Fainting and vomiting – a nightmare for F1 drivers at the Qatar GP

The extreme conditions faced by Formula 1 drivers at the Qatar Grand Prix “exceeded the limits of what was acceptable” during a “dangerous” race that saw drivers “pass out in the car”, vomit into their helmets, crash out of the race and fall in the aftermath.

The bruising humidity at Lusail, combined with the fast nature of the track and mandatory tire stint lengths that led to full-throttle racing rather than tire maintenance, took a heavy toll on much of the F1 field.

“This is the hardest race of our career for every Formula 1 driver, for everyone, without exception. I don’t believe anyone who says this isn’t the case,” was Charles Leclerc’s harsh verdict after the race.

Many drivers publicly agreed, with Grand Prix Drivers’ Association director George Russell describing the race as “an absolutely brutal race” as he experienced a new level of exhaustion in the cockpit.

“Definitely the most physical race I have ever experienced,” Russell said. “I was close to fainting in this race. I’ve never experienced anything like this before.

“I had to ask my engineer to encourage me to take my mind off it.

“I do a lot of warm-up exercises in the sauna, so you push your body to the limit and sometimes you just have to get out of the sauna. And that’s how I felt from about lap 20.

“I opened the visor for the entire race and it was hot, but it was better than no air. It was brutal.

“I felt very bad in the car. I wasn’t physically sick, I wasn’t sick, but I felt sick.

Seventh-place finisher Esteban Ocon was actually physically ill with his helmet “for two laps” in his Alpine less than a third of the way through the race.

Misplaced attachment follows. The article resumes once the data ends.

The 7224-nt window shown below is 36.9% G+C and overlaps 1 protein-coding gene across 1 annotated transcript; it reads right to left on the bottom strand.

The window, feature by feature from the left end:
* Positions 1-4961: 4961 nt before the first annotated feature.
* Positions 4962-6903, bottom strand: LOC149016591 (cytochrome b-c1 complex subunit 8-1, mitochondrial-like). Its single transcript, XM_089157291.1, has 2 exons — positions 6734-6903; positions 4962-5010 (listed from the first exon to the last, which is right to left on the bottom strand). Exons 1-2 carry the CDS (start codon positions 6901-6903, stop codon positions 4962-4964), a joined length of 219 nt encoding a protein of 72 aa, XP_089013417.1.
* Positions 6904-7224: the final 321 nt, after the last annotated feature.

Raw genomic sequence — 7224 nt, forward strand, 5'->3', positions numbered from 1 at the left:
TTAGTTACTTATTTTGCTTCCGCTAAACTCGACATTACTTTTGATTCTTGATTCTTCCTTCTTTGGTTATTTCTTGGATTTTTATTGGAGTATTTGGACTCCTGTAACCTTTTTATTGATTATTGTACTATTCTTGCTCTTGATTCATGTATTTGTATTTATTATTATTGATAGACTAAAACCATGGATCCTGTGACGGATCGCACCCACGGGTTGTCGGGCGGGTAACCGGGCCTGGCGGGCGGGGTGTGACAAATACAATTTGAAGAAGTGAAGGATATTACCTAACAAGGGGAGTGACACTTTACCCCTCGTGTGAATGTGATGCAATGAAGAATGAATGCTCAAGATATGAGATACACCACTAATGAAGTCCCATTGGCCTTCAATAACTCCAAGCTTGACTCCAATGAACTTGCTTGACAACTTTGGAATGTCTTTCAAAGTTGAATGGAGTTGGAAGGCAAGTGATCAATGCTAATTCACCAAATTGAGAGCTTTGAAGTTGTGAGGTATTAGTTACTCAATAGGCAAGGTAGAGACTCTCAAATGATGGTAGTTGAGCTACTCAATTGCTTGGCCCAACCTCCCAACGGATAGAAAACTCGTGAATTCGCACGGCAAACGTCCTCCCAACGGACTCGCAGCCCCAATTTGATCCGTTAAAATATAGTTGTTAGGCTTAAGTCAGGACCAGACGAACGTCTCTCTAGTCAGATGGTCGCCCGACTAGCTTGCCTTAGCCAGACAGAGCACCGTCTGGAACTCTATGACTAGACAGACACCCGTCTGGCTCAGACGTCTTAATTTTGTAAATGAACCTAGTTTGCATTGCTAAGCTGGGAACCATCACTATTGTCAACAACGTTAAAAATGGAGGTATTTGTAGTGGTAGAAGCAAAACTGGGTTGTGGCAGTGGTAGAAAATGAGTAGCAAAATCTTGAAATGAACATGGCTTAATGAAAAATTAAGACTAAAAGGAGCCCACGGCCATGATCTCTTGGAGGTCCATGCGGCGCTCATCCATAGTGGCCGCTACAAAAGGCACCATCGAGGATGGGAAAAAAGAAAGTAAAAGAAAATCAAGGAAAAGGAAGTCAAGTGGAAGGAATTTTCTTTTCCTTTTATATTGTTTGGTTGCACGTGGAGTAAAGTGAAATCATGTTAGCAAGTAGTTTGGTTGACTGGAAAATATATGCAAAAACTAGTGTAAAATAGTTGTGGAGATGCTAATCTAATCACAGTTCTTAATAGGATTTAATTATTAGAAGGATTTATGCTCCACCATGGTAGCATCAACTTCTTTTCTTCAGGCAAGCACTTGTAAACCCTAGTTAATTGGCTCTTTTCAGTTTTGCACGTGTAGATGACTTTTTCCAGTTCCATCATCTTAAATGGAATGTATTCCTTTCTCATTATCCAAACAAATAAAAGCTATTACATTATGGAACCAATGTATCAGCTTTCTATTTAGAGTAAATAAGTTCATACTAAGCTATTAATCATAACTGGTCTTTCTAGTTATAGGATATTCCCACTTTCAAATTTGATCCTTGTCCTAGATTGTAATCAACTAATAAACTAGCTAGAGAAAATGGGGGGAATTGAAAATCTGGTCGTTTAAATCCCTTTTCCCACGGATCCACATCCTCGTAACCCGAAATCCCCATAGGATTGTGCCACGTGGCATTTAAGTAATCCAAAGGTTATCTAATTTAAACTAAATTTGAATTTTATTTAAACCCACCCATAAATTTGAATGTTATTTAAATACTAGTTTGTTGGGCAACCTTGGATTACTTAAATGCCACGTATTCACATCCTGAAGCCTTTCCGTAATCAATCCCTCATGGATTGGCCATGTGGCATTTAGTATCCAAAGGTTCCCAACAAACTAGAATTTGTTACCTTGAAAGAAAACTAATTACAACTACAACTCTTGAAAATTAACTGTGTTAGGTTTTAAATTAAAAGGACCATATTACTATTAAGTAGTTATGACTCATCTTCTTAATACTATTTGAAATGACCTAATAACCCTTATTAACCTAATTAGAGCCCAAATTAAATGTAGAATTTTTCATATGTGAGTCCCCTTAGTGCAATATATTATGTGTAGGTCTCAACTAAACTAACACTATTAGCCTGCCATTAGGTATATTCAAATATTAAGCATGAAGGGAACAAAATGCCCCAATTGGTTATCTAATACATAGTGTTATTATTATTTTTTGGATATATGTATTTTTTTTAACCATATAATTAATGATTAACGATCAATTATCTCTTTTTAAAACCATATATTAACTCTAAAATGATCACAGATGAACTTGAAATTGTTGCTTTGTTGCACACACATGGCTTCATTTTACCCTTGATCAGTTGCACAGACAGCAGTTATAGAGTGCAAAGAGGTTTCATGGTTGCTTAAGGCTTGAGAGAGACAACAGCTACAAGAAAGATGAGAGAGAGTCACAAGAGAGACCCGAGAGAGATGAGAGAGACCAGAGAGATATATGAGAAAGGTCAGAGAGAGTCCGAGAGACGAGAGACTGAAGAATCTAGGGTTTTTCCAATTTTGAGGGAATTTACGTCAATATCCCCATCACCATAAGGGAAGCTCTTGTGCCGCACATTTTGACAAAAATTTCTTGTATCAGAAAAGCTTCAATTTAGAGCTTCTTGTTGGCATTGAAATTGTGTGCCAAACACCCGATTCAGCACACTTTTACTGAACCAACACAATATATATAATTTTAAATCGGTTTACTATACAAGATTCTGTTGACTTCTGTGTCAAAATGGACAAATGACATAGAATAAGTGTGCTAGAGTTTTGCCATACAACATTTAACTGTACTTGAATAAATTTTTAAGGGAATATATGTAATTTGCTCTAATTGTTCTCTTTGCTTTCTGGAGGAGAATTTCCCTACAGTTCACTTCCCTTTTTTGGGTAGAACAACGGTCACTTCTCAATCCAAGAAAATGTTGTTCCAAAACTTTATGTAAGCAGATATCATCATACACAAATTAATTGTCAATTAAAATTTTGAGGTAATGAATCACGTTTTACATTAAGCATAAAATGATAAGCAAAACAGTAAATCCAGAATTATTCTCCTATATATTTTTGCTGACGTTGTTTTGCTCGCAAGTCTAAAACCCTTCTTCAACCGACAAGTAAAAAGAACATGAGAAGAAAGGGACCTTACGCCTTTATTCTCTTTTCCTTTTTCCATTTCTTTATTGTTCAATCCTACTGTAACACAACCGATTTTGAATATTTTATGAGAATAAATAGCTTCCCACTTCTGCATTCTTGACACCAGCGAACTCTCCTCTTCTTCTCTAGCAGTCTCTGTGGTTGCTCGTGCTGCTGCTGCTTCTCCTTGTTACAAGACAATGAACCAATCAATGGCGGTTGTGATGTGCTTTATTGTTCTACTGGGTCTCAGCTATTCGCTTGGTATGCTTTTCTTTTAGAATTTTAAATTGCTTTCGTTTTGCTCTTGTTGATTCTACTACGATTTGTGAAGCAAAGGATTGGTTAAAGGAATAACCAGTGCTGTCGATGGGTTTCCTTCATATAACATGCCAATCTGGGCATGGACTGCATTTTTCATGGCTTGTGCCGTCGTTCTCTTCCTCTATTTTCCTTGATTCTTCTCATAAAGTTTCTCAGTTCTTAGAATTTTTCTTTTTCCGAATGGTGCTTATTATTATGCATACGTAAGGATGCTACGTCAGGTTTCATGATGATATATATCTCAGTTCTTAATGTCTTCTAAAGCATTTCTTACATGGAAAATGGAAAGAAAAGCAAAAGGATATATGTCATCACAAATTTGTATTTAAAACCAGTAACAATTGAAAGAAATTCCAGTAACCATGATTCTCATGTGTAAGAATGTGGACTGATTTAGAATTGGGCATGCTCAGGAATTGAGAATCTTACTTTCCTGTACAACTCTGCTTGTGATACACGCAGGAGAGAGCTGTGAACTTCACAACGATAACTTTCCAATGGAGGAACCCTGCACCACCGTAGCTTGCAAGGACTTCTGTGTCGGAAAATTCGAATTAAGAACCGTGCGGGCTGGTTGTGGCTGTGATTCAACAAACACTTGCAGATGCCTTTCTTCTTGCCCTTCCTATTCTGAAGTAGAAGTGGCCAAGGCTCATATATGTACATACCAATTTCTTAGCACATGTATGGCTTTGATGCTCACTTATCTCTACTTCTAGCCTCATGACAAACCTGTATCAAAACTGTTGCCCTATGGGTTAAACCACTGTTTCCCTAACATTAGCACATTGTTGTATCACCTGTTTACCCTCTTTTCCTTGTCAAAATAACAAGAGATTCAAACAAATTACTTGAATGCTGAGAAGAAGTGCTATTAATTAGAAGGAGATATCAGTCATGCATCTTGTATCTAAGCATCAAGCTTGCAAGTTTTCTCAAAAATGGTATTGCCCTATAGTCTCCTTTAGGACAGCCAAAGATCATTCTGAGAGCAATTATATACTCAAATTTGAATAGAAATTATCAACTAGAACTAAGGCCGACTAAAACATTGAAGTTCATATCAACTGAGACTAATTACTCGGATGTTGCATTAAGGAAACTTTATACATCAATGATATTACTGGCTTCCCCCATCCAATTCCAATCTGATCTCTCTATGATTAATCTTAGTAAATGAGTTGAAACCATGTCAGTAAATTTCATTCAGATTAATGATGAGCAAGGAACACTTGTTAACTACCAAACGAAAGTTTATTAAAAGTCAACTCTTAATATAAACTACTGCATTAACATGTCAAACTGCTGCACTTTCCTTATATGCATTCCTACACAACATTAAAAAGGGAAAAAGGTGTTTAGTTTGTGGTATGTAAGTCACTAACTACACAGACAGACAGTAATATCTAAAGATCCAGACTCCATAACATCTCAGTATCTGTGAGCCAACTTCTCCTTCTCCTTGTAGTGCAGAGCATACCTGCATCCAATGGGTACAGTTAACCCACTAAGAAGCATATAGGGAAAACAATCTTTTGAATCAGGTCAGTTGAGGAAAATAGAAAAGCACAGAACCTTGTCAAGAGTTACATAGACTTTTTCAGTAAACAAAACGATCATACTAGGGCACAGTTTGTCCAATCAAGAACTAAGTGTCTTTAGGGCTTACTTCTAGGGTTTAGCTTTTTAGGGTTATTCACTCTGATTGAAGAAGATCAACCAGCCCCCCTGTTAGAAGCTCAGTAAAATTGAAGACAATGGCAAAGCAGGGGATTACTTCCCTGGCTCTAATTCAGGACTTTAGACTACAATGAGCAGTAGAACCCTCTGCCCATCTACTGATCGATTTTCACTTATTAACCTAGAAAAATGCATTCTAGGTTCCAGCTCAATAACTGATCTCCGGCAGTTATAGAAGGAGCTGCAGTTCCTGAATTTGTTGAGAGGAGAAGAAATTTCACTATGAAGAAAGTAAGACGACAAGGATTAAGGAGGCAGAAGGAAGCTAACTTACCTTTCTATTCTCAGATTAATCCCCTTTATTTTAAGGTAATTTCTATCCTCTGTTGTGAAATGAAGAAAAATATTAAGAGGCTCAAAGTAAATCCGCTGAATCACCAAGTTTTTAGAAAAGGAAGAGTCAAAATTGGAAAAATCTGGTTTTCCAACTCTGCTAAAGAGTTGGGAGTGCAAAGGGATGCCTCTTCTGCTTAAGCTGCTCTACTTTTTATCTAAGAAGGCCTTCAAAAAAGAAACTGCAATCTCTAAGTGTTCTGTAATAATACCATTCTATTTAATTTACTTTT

“Those were the hardest points I’ve ever had to fight for,” Ocon said after the race.

“I felt bad on lap 15, 16 and was vomiting in the cockpit for two laps. And then I thought, “Fuck, this is going to be a long race.”

“I tried to calm down, I tried to remember that the mental side of sports is the strongest part of the body and I managed to master it and finish the race.

“But honestly, I didn’t expect the race to be so difficult. I can usually run two distances in a race, even in Singapore. Physically, in terms of muscles and circulation, I always feel good. During the race it was about 80 degrees Celsius in the cockpit.

“I don’t think we probably did the best job of not keeping the heat at the back but dissipating it into the cockpit where the driver is driving, and I think that was probably the reason why we felt so bad today.

“But yes. I’m glad we finished the race.”

F1 newcomer Logan Sargeant was unable to finish the race, voluntarily ending his Grand Prix due to exhaustion, having already been “weakened by flu-like symptoms” earlier in the week.

He and teammate Alex Albon visited a medical center after the race, and Albon was “treated for acute heat exposure”.

For some, stopping was simply not an option. Ocon replied: “You have to kill me to retire” when asked if he would consider it.